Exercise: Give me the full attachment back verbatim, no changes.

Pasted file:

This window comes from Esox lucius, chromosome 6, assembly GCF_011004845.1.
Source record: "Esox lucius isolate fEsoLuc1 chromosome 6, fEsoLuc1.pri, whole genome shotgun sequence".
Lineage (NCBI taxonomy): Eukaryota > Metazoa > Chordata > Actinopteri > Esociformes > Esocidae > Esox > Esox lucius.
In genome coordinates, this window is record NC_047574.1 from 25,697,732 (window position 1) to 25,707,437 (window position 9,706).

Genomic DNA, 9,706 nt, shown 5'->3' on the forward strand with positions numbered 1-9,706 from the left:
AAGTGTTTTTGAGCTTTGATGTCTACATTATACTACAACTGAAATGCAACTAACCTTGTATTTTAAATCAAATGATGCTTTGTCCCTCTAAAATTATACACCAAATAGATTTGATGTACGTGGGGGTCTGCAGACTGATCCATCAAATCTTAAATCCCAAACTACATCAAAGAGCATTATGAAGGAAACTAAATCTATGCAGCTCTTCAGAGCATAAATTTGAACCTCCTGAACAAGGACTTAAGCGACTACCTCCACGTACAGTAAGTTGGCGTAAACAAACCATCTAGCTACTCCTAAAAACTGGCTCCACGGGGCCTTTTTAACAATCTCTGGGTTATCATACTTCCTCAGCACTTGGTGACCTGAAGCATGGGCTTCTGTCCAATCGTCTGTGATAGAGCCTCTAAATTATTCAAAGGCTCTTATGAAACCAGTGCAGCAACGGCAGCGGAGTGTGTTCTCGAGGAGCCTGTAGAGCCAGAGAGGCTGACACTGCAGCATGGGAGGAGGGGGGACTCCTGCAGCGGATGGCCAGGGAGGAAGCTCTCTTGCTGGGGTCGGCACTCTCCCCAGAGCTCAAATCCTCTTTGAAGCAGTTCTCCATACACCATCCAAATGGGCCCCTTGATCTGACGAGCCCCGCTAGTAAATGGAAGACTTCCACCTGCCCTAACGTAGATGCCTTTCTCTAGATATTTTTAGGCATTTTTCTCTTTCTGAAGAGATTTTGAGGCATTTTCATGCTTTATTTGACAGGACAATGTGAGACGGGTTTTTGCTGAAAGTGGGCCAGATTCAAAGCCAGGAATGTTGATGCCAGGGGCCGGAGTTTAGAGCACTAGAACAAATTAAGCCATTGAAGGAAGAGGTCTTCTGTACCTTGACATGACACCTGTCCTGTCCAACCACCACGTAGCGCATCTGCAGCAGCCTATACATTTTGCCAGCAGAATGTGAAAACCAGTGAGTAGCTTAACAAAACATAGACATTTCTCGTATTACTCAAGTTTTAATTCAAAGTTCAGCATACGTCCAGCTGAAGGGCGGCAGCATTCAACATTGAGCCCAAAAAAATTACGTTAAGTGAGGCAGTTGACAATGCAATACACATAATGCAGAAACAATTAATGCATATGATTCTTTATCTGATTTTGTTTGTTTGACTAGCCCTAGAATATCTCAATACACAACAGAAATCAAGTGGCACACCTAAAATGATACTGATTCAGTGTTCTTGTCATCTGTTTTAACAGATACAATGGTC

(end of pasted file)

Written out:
This window comes from Esox lucius, chromosome 6, assembly GCF_011004845.1.
Source record: "Esox lucius isolate fEsoLuc1 chromosome 6, fEsoLuc1.pri, whole genome shotgun sequence".
Lineage (NCBI taxonomy): Eukaryota > Metazoa > Chordata > Actinopteri > Esociformes > Esocidae > Esox > Esox lucius.
In genome coordinates, this window is record NC_047574.1 from 25,697,732 (window position 1) to 25,707,437 (window position 9,706).

Genomic DNA, 9,706 nt, shown 5'->3' on the forward strand with positions numbered 1-9,706 from the left:
AAGTGTTTTTGAGCTTTGATGTCTACATTATACTACAACTGAAATGCAACTAACCTTGTATTTTAAATCAAATGATGCTTTGTCCCTCTAAAATTATACACCAAATAGATTTGATGTACGTGGGGGTCTGCAGACTGATCCATCAAATCTTAAATCCCAAACTACATCAAAGAGCATTATGAAGGAAACTAAATCTATGCAGCTCTTCAGAGCATAAATTTGAACCTCCTGAACAAGGACTTAAGCGACTACCTCCACGTACAGTAAGTTGGCGTAAACAAACCATCTAGCTACTCCTAAAAACTGGCTCCACGGGGCCTTTTTAACAATCTCTGGGTTATCATACTTCCTCAGCACTTGGTGACCTGAAGCATGGGCTTCTGTCCAATCGTCTGTGATAGAGCCTCTAAATTATTCAAAGGCTCTTATGAAACCAGTGCAGCAACGGCAGCGGAGTGTGTTCTCGAGGAGCCTGTAGAGCCAGAGAGGCTGACACTGCAGCATGGGAGGAGGGGGGACTCCTGCAGCGGATGGCCAGGGAGGAAGCTCTCTTGCTGGGGTCGGCACTCTCCCCAGAGCTCAAATCCTCTTTGAAGCAGTTCTCCATACACCATCCAAATGGGCCCCTTGATCTGACGAGCCCCGCTAGTAAATGGAAGACTTCCACCTGCCCTAACGTAGATGCCTTTCTCTAGATATTTTTAGGCATTTTTCTCTTTCTGAAGAGATTTTGAGGCATTTTCATGCTTTATTTGACAGGACAATGTGAGACGGGTTTTTGCTGAAAGTGGGCCAGATTCAAAGCCAGGAATGTTGATGCCAGGGGCCGGAGTTTAGAGCACTAGAACAAATTAAGCCATTGAAGGAAGAGGTCTTCTGTACCTTGACATGACACCTGTCCTGTCCAACCACCACGTAGCGCATCTGCAGCAGCCTATACATTTTGCCAGCAGAATGTGAAAACCAGTGAGTAGCTTAACAAAACATAGACATTTCTCGTATTACTCAAGTTTTAATTCAAAGTTCAGCATACGTCCAGCTGAAGGGCGGCAGCATTCAACATTGAGCCCAAAAAAATTACGTTAAGTGAGGCAGTTGACAATGCAATACACATAATGCAGAAACAATTAATGCATATGATTCTTTATCTGATTTTGTTTGTTTGACTAGCCCTAGAATATCTCAATACACAACAGAAATCAAGTGGCACACCTAAAATGATACTGATTCAGTGTTCTTGTCATCTGTTTTAACAGATACAATGGTC